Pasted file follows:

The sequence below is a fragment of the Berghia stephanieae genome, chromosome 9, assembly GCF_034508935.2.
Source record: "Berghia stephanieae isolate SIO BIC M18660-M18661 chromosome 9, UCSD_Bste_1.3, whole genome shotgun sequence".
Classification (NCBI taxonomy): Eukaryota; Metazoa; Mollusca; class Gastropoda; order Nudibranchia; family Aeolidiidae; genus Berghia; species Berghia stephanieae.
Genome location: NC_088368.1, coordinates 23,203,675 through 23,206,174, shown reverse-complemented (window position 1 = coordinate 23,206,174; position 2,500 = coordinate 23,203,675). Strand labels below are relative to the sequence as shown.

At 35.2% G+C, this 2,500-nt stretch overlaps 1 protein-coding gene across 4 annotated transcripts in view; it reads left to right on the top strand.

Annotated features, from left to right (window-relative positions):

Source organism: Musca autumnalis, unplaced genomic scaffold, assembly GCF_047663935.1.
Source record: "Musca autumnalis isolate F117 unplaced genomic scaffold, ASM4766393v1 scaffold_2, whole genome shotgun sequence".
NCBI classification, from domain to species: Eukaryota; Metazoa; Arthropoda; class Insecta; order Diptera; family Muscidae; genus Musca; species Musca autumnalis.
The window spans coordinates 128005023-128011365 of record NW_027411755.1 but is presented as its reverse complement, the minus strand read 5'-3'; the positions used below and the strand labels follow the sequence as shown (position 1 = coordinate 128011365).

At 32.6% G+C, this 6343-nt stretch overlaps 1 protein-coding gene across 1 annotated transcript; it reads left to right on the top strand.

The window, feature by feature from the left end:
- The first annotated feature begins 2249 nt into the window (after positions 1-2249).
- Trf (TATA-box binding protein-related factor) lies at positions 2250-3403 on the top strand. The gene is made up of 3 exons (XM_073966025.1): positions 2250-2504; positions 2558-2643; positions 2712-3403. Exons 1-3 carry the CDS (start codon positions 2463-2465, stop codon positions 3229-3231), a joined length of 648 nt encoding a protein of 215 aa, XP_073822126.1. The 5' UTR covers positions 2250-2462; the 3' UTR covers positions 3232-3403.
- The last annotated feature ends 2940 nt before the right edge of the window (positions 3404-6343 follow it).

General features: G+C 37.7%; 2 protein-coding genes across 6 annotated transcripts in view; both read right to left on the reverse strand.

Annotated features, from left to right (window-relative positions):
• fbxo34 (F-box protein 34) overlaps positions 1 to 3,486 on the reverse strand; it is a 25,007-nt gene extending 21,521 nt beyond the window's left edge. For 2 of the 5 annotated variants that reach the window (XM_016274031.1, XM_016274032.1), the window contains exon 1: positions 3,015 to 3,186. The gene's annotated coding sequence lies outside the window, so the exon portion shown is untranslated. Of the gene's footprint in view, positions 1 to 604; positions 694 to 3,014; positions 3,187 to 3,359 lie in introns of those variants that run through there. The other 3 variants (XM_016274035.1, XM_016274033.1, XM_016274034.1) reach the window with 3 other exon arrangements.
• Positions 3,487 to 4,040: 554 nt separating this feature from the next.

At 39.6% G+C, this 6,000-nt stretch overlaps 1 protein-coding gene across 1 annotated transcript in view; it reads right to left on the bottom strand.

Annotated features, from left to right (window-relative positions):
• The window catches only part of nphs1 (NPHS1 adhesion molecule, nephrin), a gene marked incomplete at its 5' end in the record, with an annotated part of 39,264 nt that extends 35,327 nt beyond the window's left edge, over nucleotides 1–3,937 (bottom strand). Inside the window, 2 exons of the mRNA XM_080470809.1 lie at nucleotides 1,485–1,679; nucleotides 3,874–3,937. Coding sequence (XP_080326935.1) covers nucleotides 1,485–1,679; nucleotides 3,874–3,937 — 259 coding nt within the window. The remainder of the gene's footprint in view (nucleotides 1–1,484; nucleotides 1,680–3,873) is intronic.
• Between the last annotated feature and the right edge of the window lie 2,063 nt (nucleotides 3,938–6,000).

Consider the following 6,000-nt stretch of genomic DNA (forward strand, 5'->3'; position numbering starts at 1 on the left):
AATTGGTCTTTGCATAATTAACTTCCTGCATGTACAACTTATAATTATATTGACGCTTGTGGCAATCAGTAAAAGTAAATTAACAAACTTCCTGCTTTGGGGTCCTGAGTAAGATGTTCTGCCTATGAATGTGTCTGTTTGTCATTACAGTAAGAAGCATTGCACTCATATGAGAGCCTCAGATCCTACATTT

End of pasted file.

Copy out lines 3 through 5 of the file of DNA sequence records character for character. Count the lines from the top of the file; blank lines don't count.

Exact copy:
Classification (NCBI taxonomy): Eukaryota; Metazoa; Mollusca; class Gastropoda; order Nudibranchia; family Aeolidiidae; genus Berghia; species Berghia stephanieae.
Genome location: NC_088368.1, coordinates 23,203,675 through 23,206,174, shown reverse-complemented (window position 1 = coordinate 23,206,174; position 2,500 = coordinate 23,203,675). Strand labels below are relative to the sequence as shown.

At 35.2% G+C, this 2,500-nt stretch overlaps 1 protein-coding gene across 4 annotated transcripts in view; it reads left to right on the top strand.